Sammiejoe – Calbet? Hmm…okay, I’ve been called worse. Your points are well taken. To qualify, based on Robbie’s review he doesn’t have any business writing AND being taken seriously. But part of the goal to be taken seriously is to put your neck out there and open yourself up to criticism. Robbie did this gracefully enough, and is on the path to being a writer.

          Robbie – I haven’t read Megan’s book, but from the excerpts and “hype” it seems pretentious and imitative, a bad book and one that should be ignored and forgotten. Tao Lin possibly could have “written” it for all we know. Your review makes no case for it, in my opinion, and is an example of Internet-buttkiss-Taolicophant posturing. Wait ten years, read good literature, and see if Megan’s book still makes your list of good reads. I imagine you’re going to evolve fast and strong, and you’ll question your motivations for writing the review. Maybe I’m wrong.

          I think Tao Lin is one of the few writers who can actually be classified as “objectively” bad. His entire package may be fascinating, the fallout can provoke thought, but it’s a literary car wreck. Those who imitate him are beyond “objectively” bad, and they should be excoriated and exposed.

          • Robby Auld says:

            Caleb, consider this me putting my neck out there. If anything, I find this entire conversation pretentious and bottomless. I’m not entirely sure what you and Sammiejoe are getting at by dissecting or rejecting my review and criticizing Megan Boyle’s entire collection, though you haven’t read it and I’m not sure Sammiejoe has either because you haven’t read the entire collection and been able to see whatever arc there is, how do you consider it appropriate to pass judgment? The book was the bestselling book of poetry at Small Press Distribution for December. Even I myself should likely not be passing judgment, or critiquing, being 16 and all and therefore incapable of having my own ideas to share.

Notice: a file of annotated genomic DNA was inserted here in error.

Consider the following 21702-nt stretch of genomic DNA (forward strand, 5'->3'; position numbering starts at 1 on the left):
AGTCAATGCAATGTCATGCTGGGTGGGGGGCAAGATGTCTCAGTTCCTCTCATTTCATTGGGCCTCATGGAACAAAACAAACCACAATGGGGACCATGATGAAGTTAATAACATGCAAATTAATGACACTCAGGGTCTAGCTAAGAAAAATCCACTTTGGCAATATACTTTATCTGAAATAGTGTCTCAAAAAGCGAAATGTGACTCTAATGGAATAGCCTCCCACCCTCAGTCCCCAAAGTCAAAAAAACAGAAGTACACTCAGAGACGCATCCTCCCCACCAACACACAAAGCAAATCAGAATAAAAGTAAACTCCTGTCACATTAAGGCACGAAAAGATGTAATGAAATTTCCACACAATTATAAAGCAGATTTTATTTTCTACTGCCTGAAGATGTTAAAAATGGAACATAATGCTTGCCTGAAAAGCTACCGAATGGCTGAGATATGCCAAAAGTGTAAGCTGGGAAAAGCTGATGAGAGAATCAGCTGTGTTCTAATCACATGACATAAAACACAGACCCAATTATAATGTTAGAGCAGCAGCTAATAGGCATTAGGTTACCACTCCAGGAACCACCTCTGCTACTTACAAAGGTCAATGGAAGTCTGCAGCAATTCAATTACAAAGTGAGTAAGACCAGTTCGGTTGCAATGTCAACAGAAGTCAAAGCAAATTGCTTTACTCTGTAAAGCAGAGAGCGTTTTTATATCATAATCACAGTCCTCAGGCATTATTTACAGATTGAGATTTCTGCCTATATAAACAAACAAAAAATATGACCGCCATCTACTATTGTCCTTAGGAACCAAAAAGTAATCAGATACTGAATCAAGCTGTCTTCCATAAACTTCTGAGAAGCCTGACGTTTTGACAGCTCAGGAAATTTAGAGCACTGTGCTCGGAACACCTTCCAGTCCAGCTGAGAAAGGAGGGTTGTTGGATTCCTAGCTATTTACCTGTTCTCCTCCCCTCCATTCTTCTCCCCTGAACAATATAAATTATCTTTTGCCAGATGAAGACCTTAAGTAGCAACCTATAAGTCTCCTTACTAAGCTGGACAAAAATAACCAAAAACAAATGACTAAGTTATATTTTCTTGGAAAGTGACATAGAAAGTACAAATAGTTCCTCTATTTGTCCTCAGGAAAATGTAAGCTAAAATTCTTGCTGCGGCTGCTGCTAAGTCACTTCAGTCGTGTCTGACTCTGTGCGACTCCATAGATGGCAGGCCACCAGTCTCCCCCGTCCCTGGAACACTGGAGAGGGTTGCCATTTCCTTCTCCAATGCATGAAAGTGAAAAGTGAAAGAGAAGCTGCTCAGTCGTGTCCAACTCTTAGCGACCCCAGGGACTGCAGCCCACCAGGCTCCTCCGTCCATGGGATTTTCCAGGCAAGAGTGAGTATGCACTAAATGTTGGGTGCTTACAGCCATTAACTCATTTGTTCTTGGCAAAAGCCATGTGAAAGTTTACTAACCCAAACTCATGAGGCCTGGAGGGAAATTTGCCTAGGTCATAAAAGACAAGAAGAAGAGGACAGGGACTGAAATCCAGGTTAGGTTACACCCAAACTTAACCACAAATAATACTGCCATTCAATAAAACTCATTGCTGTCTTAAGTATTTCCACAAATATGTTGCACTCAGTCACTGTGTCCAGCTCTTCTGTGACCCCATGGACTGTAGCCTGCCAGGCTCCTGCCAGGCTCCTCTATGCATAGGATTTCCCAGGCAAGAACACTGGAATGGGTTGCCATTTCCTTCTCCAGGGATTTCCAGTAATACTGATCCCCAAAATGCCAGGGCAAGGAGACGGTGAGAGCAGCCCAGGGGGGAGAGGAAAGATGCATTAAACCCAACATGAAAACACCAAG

I wrote this review a few months ago and, reading it now, there are many changes I would make. I was not as in-depth as I could have been. In 10 years, I will be 26, and I’m sure a reader such as yourself will still find something to dislike to use to make me appear inferior. I am well aware that the purpose of websites and forums like The Nervous Breakdown is to have a conversation, which is one reason I’ve wanted to become so involved. And I’m trying to be mature in this situation, but I can feel my patience slipping. Frankly, if you don’t like Megan Boyle’s poetry, don’t read it. If you don’t like my review, leave the page. And again, because you haven’t read Megan’s collection, how can you justify excoriating or exposing her? How could you justify excoriating and exposing her at all? It is not your place. I apologize if this comes off as aggressive or confrontational; it is not my intention. I’m just trying to contribute to the “conversation,” so I may one day have a chance of being taken seriously.